Until now, drones have been mostly aerial robots that are propelled like airplanes or helicopters. More ambitious designs, emulating birds that fly flapping their wings, could offer key advantages over ordinary drones – including improved efficiency, safety, and agility.
Researchers from the University of South Australia (UniSA) are designing a dragonfly-inspired drone that might match the insect’s extraordinary skills in hovering, cruising, and aerobatics.
The design is the work of a team of students from the UniSA led by Professor Javaan Chahl, who spent part of the 2020 COVID-19 lockdown designing and testing prototype flapping-wing parts. The students worked remotely on the project from their respective homes, solving mathematical formulas, digitizing stereo photographs of the insect wings into 3D models, and using spare rooms as rapid prototyping workshops to test parts of the flapping-wing drone.
“Dragonflies are supremely efficient in all areas of flying. They need to be. After emerging from underwater until their death (up to six months), male dragonflies are involved in perpetual, dangerous combat against male rivals,” Prof Chahl says. “Mating requires an aerial pursuit of females, and they are constantly avoiding predators. Their flying abilities have evolved over millions of years to ensure they survive.“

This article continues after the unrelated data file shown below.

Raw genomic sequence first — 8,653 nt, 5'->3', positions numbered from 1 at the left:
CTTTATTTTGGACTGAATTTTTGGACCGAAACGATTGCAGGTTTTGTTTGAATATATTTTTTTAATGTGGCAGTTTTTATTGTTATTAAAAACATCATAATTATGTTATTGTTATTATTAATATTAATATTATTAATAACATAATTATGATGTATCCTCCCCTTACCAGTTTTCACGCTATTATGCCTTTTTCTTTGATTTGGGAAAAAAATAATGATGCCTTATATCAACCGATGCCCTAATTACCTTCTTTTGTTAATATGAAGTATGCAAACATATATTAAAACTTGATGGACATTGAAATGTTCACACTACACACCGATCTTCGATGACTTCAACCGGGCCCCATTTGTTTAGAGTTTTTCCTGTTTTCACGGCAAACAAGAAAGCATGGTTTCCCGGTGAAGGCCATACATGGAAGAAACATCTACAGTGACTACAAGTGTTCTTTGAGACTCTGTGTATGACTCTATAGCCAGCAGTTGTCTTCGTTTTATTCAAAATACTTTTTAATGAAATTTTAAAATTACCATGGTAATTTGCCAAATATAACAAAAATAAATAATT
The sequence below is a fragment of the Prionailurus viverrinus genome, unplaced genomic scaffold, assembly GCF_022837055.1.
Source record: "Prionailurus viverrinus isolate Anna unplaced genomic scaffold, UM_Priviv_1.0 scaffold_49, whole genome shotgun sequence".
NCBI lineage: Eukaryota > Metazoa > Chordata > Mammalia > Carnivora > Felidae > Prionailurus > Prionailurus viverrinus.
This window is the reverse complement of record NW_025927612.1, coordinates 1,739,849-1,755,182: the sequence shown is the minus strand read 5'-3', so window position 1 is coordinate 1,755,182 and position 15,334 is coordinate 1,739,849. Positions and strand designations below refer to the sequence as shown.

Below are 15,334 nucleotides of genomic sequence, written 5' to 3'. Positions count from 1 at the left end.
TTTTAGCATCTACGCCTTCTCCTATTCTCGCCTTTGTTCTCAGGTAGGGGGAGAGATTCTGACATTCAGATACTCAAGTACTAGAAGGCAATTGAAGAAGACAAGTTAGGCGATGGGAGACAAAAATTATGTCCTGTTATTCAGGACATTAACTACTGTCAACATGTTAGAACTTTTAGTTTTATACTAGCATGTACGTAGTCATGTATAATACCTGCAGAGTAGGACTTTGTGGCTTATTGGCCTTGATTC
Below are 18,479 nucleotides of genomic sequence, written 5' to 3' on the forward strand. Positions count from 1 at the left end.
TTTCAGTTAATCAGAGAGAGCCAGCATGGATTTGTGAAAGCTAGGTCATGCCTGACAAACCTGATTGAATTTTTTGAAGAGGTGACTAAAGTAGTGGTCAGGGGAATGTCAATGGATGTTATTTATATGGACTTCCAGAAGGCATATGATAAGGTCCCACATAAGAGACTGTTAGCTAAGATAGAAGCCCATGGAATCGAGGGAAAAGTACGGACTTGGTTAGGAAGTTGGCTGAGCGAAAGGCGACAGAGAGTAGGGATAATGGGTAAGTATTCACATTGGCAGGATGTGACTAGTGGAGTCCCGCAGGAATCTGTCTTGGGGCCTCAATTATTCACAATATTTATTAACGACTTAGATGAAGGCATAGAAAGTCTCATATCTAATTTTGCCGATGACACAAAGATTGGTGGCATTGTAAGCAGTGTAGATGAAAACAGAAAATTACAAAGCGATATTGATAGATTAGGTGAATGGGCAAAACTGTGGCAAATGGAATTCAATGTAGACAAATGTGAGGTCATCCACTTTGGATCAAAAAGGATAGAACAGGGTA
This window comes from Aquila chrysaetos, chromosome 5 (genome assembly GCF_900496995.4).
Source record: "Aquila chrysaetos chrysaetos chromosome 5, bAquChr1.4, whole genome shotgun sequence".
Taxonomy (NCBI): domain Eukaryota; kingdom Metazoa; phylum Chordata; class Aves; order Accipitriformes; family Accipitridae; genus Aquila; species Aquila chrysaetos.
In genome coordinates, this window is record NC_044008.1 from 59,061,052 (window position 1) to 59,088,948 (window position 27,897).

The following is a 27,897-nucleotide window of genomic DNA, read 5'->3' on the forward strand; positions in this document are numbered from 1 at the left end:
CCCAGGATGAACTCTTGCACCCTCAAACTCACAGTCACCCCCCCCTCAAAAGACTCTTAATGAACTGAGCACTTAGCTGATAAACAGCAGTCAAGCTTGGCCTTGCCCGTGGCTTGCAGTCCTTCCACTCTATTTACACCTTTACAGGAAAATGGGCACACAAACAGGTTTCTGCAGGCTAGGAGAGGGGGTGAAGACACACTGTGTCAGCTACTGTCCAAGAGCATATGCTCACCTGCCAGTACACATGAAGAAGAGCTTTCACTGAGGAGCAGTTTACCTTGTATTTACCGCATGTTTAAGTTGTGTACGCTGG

In addition, dragonflies can turn quickly at high speeds and take off while carrying more than three times their own body weight. Furthermore, they are one of the most effective predators in nature, chasing and capturing their prey with a 95% success rate.
To make their prototype, the UniSA team modeled the dragonfly’s unique body shape and aerodynamic properties to understand why they remain the ultimate flying machine. They reconstructed 3D images of the wings and studied the wing geometry of 75 different dragonfly species using a newly-developed optical technique.
Dragonfly wings are long, light, and rigid with a very high aerodynamic performance. Their long abdomen has also evolved to serve many purposes. It houses the digestive tract, is involved in reproduction, and helps with balance, stability, and maneuverability.
Flapping-wing drones are still very much in early development. Researchers believe that a dragonfly-like drone could perform many tasks, such as collecting up and delivering awkward and unbalanced loads, operating safely near people, exploring delicate natural environments, and running long surveillance missions.